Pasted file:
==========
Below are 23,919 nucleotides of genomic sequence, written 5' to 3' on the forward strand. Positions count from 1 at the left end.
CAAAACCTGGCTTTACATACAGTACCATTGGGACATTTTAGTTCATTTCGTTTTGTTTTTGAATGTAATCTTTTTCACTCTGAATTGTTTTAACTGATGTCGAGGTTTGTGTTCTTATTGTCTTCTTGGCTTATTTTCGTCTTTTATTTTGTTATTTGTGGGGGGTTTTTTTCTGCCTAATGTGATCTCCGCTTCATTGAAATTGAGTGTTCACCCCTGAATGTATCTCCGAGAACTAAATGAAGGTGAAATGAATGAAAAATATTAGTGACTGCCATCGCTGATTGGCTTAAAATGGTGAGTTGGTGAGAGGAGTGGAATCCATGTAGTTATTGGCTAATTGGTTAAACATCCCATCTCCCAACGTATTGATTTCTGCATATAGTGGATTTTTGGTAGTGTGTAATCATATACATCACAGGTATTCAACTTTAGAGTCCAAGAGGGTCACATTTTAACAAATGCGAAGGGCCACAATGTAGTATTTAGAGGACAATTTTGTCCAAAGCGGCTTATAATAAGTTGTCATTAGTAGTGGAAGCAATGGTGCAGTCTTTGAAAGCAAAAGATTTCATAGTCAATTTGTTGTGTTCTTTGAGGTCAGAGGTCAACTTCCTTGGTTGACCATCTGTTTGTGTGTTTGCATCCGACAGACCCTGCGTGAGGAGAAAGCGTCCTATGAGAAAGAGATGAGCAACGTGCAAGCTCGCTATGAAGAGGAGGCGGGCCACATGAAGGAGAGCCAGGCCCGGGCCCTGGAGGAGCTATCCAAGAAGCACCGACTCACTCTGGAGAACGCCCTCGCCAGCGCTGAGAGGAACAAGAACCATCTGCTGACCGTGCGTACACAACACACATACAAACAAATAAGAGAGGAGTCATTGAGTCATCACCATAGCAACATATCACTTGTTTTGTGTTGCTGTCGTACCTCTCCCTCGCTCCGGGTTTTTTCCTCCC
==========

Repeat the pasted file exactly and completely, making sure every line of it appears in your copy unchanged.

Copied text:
Below are 23,919 nucleotides of genomic sequence, written 5' to 3' on the forward strand. Positions count from 1 at the left end.
CAAAACCTGGCTTTACATACAGTACCATTGGGACATTTTAGTTCATTTCGTTTTGTTTTTGAATGTAATCTTTTTCACTCTGAATTGTTTTAACTGATGTCGAGGTTTGTGTTCTTATTGTCTTCTTGGCTTATTTTCGTCTTTTATTTTGTTATTTGTGGGGGGTTTTTTTCTGCCTAATGTGATCTCCGCTTCATTGAAATTGAGTGTTCACCCCTGAATGTATCTCCGAGAACTAAATGAAGGTGAAATGAATGAAAAATATTAGTGACTGCCATCGCTGATTGGCTTAAAATGGTGAGTTGGTGAGAGGAGTGGAATCCATGTAGTTATTGGCTAATTGGTTAAACATCCCATCTCCCAACGTATTGATTTCTGCATATAGTGGATTTTTGGTAGTGTGTAATCATATACATCACAGGTATTCAACTTTAGAGTCCAAGAGGGTCACATTTTAACAAATGCGAAGGGCCACAATGTAGTATTTAGAGGACAATTTTGTCCAAAGCGGCTTATAATAAGTTGTCATTAGTAGTGGAAGCAATGGTGCAGTCTTTGAAAGCAAAAGATTTCATAGTCAATTTGTTGTGTTCTTTGAGGTCAGAGGTCAACTTCCTTGGTTGACCATCTGTTTGTGTGTTTGCATCCGACAGACCCTGCGTGAGGAGAAAGCGTCCTATGAGAAAGAGATGAGCAACGTGCAAGCTCGCTATGAAGAGGAGGCGGGCCACATGAAGGAGAGCCAGGCCCGGGCCCTGGAGGAGCTATCCAAGAAGCACCGACTCACTCTGGAGAACGCCCTCGCCAGCGCTGAGAGGAACAAGAACCATCTGCTGACCGTGCGTACACAACACACATACAAACAAATAAGAGAGGAGTCATTGAGTCATCACCATAGCAACATATCACTTGTTTTGTGTTGCTGTCGTACCTCTCCCTCGCTCCGGGTTTTTTCCTCCC